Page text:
TT Talk - The need for refuge
While not often receiving much publicity, the need for ships in distress to find a safe refuge is all too common. Clearly this is an important area of responsibility in the maritime interface.
Ships can encounter operational problems or incur specific incidents. These can be high profile and hit the headlines such as the tanker 'Prestige' in 2002 or 'MSC Flaminia' in 2012.
These situations often require ports requested to provide refuge to take on what can be a significant commercial exposure to assist in dealing with the presenting situation. Indeed the parties seeking assistance may have no prior business relationship with those being asked to help. High profile cases in particular will gain a lot of media exposure - ships in distress are a visual feast for the news media. It can bring with it reputational issues that can affect the parties that have been engaged in this, regardless that they are responding to a problem not their own.Risks to be considered
If a ship in a distressed condition causes commercial loss to another party it may be difficult to obtain compensation in excess of the damaged value of that ship. That can be a very low sum depending on its condition. Furthermore, the complexity of shipping often results in multiple interests in the ship, including owner, charterers and operator - and it will only be the last who may have stevedoring contracts in place.
International legal developments following the 'Prestige' incident have sought to bring a level of clarity and consistency into the process by which a ship may be brought into a port or place of refuge. In other instances, media, environmental or other interest groups, and communities may still produce a situation which results in extreme pressure to become involved.
In the first instance it is usually the port authority that will face a request to provide a place of refuge, rather than a terminal operator. However, depending on the type of ship in difficulty, the configuration of the port and the need for specific operations (eg. discharge of containers) this issue can also embroil a terminal facility.
The risks involved in taking a distressed ship are varied. Potential losses include business interruption, for example if a ship blocks the channel that provides access to the berth or sinks whilst at the berth. Terminal facilities may be asked to handle the discharge of damaged or leaking containers, requiring specialist handling, all of which will additionally involve management and operational staff time. It can mean that a berth is occupied for a prolonged period, jeopardising the operator's regular trade as a consequence.Stepping up to the plate
It may be natural to hesitate in response to a distressed ship in these circumstances, or indeed to heed strict commercial advice to resist pressure to get involved. In such circumstances, it is helpful to have a clear understanding of the legal position as to whether you are obliged to follow government order, together with a communication strategy to deal with media pressure.
If a terminal facility does respond, either out of obligation or choice, it is important to ensure that your commercial exposures are protected as much as possible. This is clearly best done as part of the negotiation prior to accepting the ship; once alongside your bargaining ability is much reduced.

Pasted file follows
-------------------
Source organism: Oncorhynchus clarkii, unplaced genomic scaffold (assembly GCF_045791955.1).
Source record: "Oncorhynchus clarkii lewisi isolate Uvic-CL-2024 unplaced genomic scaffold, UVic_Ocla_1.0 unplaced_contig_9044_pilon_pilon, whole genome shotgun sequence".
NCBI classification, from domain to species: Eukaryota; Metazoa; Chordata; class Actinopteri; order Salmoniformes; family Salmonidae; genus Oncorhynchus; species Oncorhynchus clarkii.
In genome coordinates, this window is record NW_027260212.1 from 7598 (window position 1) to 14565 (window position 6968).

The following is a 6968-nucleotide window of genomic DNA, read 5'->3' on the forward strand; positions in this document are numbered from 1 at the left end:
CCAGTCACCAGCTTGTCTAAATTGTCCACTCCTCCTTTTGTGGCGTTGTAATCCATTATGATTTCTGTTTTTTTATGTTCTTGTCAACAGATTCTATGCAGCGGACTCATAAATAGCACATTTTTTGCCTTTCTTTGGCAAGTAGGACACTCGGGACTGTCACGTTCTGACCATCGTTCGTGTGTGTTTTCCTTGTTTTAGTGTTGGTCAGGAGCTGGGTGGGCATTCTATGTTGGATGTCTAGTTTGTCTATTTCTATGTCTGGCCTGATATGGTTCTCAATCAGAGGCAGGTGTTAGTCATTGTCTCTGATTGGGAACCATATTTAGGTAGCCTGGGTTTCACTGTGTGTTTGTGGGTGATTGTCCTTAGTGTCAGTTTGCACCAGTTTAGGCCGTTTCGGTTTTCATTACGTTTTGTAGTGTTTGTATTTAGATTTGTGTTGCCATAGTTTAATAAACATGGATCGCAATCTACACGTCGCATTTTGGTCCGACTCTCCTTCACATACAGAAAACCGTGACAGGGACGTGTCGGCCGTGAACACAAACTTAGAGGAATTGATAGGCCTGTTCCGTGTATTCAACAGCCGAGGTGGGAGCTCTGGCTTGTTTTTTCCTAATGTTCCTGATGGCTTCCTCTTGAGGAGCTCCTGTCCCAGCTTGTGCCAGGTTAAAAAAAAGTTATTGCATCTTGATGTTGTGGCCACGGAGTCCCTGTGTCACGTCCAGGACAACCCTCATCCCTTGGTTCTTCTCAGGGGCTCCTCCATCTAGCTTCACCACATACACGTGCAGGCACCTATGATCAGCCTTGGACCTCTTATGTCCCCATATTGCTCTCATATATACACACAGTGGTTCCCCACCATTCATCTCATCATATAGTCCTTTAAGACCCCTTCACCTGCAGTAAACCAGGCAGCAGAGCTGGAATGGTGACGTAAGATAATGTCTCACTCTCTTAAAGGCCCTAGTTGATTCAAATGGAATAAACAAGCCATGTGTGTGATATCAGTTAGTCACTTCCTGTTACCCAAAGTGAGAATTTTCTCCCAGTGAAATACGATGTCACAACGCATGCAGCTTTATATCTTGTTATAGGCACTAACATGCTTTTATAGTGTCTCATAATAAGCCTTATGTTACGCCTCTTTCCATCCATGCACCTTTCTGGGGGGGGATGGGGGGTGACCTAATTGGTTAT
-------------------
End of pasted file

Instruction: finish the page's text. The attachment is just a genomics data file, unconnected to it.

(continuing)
It is possible to obtain a letter of indemnity from the ship owner's P&I Club. This can be for wreck removal, channel blockage losses/costs, pollution clean-up costs and damage to the berth/cargo handling equipment. However, commercial terms, for example additional berth dues, stevedoring, craneage, container storage and additional handling costs etc, need to be negotiated with the ship interests themselves.Indemnities & Undertakings
The importance of negotiating carefully worded agreements in the heat of the moment is neatly illustrated by the dispute arising from 'CMA-CGM Verlaine', which required assistance following a collision. A dispute arose between the stevedores and the ship interests over the charges that were levied for the discharge and handling operations provided by the container terminal. The court was required to interpret the wordings of a Letter of Indemnity (provided by the owner's P&I Club in respect of potential liabilities that might arise) and a Letter of Undertaking given by the time charterers and ship managers for the provision of stevedoring services. For current purposes, that legal debate is less important than the fact that the court supported the stevedores' entitlement to a not-insubstantial uplift on the standard stevedoring tariff.
Importantly for stevedores and terminal operators, the standard terms and conditions that were incorporated permitted an unspecified additional percentage to be charged over the standard rates for handling operations in distressed circumstances. The court accepted that it was commercially unrealistic that normal tariffs would be applicable, as well as the fact that the parties had not specifically agreed the rates in advance when the severity of the damage to the ship and its containers, and consequent complexity of the discharge operations, were unknown.
Nevertheless, the court was prepared to imply a term that the charges would be reasonable, albeit that what was reasonable would depend on the circumstances of each case. Thus, the court sought to balance the maritime interest for a port to respond as a place of refuge, while recognising that the risks and uncertainties should be adequately compensated.
“the court sought to balance the maritime interest for a port to respond as a place of refuge, while recognising that the risks and uncertainties should be adequately compensated”
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